After a one-week acclimation period, the pigs were randomly divided into five groups (Table 1) with eight pigs in each group including: Treatment 1 NEG-CONTROL (no SDPP in the feed; pigs not inoculated with PEDV), Treatment 2 PEDV-CONTROL (no SDPP in the feed; pigs inoculated with PEDV), Treatment 3 SDPP-CONTROL (5% commercial SDPP in the feed from dpi 0 to 28; pigs not inoculated with PEDV), Treatment 4 SDPP-PEDV (5% commercial SDPP in the feed from dpi -4 to 28; pigs inoculated with PEDV), and Treatment 5 EGG-PEDV (no SDPP in the feed; 5 ml per day orally from dpi -4 to 6 of EPFX/EGCO Protein's Farrow X1, Provanco Feeds, Le Center, Minnesota, USA; pigs inoculated with PEDV). The negative control diet used for treatments 1, 2 and 5 did not contain any blood-derived protein. All diets were formulated to meet the nutritional requirements of the pig  and were provided in self-feeders to assure ad libitum consumption. Treatment 2, 4 and 5 pigs were inoculated orally with 10 ml of a cell-culture propagated PEDV inoculum by slowly dripping the inoculum into the oral cavity of the pig. Blood samples were collected in serum separator tubes (Fisher Scientific, Pittsburgh, Pennsylvania, USA) at arrival, on the day of inoculation, and at dpi 3, 7, 14, 21 and 28, centrifuged at 2000×g for 10 min at 4°C, and tested for the presence of anti-PEDV-IgG antibodies and PEDV RNA. Similarly, fecal swabs were collected at arrival and dpi 0, 3, 5, 7, 14, 21 and 28 and tested for the presence of PEDV RNA. Specifically, the swabs were collected using polyester swabs (Fisher Scientific, Inc.) and stored in 5 ml plastic tubes (Fisher Scientific, Inc.) containing 1 ml of sterile saline solution (Fisher Scientific, Inc.). All pigs were weighed at -4 dpi and at dpi 28.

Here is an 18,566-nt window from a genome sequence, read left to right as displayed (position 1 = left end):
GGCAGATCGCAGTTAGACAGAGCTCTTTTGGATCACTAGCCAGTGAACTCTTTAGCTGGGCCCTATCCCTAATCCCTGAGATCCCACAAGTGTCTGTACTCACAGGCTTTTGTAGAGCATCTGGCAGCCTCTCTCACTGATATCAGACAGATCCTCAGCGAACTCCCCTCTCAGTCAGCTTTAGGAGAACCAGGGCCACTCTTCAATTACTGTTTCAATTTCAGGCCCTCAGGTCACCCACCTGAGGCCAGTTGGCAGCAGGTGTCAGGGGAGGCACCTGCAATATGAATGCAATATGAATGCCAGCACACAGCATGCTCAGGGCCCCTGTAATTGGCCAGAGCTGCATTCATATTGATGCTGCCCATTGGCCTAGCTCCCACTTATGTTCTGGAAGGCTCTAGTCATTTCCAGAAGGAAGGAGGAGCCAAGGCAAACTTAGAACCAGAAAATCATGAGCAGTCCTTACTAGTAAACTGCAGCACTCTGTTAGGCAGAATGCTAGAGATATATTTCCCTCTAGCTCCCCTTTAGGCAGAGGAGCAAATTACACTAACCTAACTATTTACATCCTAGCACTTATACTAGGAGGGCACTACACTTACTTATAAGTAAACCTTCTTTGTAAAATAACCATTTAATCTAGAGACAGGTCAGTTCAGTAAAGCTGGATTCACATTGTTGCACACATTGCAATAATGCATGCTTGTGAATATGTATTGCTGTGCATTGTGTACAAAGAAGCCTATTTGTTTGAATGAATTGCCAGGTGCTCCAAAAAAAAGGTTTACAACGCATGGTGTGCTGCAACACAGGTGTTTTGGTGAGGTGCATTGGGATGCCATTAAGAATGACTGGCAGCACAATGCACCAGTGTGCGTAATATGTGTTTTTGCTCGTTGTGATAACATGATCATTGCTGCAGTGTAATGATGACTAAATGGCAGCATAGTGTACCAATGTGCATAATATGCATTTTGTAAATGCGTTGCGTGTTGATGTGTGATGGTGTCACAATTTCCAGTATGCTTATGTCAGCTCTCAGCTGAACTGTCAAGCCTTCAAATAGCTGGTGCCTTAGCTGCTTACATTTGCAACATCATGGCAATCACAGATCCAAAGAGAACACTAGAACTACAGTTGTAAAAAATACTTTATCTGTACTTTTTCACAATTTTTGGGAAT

SDPP-free, PEDV-negative control feed.
Pigs in the NEG-CONTROL, PEDV-CONTROL, and the EGG-PEDV groups were feed a diet free of SDPP and PEDV RNA from dpi 0 through 28.
SDPP (5%), PEDV-positive control feed.
Pigs in the SDPP-PEDV group were fed the 5% SDPP diet from dpi -4 through 28 and pigs in the SDPP-CONTROL group received the SDPP diet from dpi 0 until 28.
A liquid egg protein formulation (EPFX/EGCO Protein's Farrow X1, Provanco Feeds, Le Center, Minnesota, USA; Lot# LS 60030614-1) was obtained from a commercial source and was administered daily in a 5 ml volume orally from dpi -4 to dpi 6. According to company specifications, the product was tested for anti-coronavirus antibodies and had an OD value of 1.0 based on incubating the liquid egg protein formulation diluted 1∶10 in PBS on ELISA plates coated with various coronavirus antigens. In that test, samples with OD values greater than 0.2 were considered positive.
PEDV-CONTROL, SDPP-PEDV and EGG-PEDV pigs were experimentally infected with 10 ml of the 5th passage of the PEDV isolate 13-19338E  at a tissue culture infective dose (TCID50) of 5×102 per ml via the oral route on dpi 0.